8. Ricardo Hausmann & Federico Sturzenegger, 2007. "The missing dark matter in the wealth of nations and its implications for global imbalances," Economic Policy, CEPR;CES;MSH, CEPR;CES;MSH, vol. 22, pages 469-518, 07.
    9. Guy Meredith, 2007. "Debt Dynamics and Global Imbalances," IMF Working Papers 07/4, International Monetary Fund.
    10. Carol C. Bertaut & Steven B. Kamin & Charles P. Thomas, 2008. "How long can the unsustainable U.S. current account deficit be sustained?," International Finance Discussion Papers, Board of Governors of the Federal Reserve System (U.S.) 935, Board of Governors of the Federal Reserve System (U.S.).
    11. Gourinchas, Pierre-Olivier & Rey, Hélène, 2005. "From World Banker to World Venture Capitalist: US External Adjustment and the Exorbitant Privilege," CEPREMAP Working Papers (Docweb), CEPREMAP 0606, CEPREMAP.
    12. Owen A. Lamont & Jeremy C. Stein, 2003. "Aggregate Short Interest and Market Valuations," Harvard Institute of Economic Research Working Papers, Harvard - Institute of Economic Research 2027, Harvard - Institute of Economic Research.
    13. Frankel, Jeffrey, 2006. "Global Imbalances and Low Interest Rates: An Equilibrium Model vs. A Disequilibrium Reality," Working Paper Series, Harvard University, John F. Kennedy School of Government rwp06-035, Harvard University, John F. Kennedy School of Government.
    14. Burger, John D. & Warnock, Francis E., 2007. "Foreign participation in local currency bond markets," Review of Financial Economics, Elsevier, Elsevier, vol. 16(3), pages 291-304.
    15. Philip R. Lane & G Milesi-Feretti, 2004. "Financial Globalization and Exchange Rates," CEP Discussion Papers, Centre for Economic Performance, LSE dp0662, Centre for Economic Performance, LSE.
    16. Sebastian Edwards, 2005. "Is the U.S. Current Account Deficit Sustainable? And If Not, How Costly is Adjustment Likely To Be?," NBER Working Papers 11541, National Bureau of Economic Research, Inc.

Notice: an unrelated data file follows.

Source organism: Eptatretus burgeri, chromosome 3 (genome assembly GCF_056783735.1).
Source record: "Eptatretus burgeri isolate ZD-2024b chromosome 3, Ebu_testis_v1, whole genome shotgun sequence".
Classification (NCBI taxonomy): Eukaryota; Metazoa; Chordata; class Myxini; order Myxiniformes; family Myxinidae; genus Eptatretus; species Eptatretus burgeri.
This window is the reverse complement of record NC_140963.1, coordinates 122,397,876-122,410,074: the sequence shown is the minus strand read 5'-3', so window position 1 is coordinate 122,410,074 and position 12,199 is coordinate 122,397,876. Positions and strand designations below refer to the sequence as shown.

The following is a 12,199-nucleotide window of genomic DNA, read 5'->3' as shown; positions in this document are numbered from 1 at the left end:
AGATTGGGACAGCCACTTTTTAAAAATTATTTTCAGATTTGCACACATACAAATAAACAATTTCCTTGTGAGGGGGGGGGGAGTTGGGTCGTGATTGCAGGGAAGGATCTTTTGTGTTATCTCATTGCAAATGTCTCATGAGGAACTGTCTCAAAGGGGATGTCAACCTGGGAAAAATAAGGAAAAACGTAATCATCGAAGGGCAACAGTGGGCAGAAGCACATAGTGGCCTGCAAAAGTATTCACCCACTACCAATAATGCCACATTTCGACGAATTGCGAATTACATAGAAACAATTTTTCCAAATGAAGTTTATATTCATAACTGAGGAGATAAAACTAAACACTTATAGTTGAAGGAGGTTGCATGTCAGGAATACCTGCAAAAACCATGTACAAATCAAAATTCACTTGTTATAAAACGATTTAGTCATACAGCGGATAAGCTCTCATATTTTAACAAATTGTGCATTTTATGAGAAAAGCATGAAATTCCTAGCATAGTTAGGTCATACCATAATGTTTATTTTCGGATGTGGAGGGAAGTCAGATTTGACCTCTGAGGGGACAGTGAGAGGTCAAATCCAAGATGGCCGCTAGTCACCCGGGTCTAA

17. Carol C. Bertaut & Ralph W. Tryon, 2007. "Monthly estimates of U.S. cross-border securities positions," International Finance Discussion Papers, Board of Governors of the Federal Reserve System (U.S.) 910, Board of Governors of the Federal Reserve System (U.S.).
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    Cited by:
    1. Philip R. Lane & Gian Maria Milesi-Ferretti, 2009. "Where did all the borrowing go? A forensic analysis of the U.S. external position," NBER Chapters, in: Financial Globalization, 20th Anniversary Conference, NBER-TCER-CEPR National Bureau of Economic Research, Inc.
    2. Milesi-Ferretti, Gian Maria, 2008. "Fundamentals at Odds? The US Current Account Deficit and The Dollar," CEPR Discussion Papers, C.E.P.R. Discussion Papers 7046, C.E.P.R. Discussion Papers.
    3. Horag Choi & Nelson C. Mark, 2009. "Trending Current Accounts," NBER Working Papers 15244, National Bureau of Economic Research, Inc.
    4. Luis Servén & Ha Nguyen, 2013. "Global Imbalances: Origins and Prospects," World Bank Research Observer, World Bank Group, World Bank Group, vol. 28(2), pages 191-219, August.
    5. Yeh, Kuo-chun & Ho, Tai-kuang, 2012. "Magnitude and volatility of Taiwan's net foreign assets against Mainland China: 1981–2009," China Economic Review, Elsevier, Elsevier, vol. 23(3), pages 720-728.
    6. Gian-Maria Milesi-Ferretti, 2008. "Fundamentals At Odds? T+L4130he U.S. Current Account Deficit and the Dollar," IMF Working Papers 08/260, International Monetary Fund.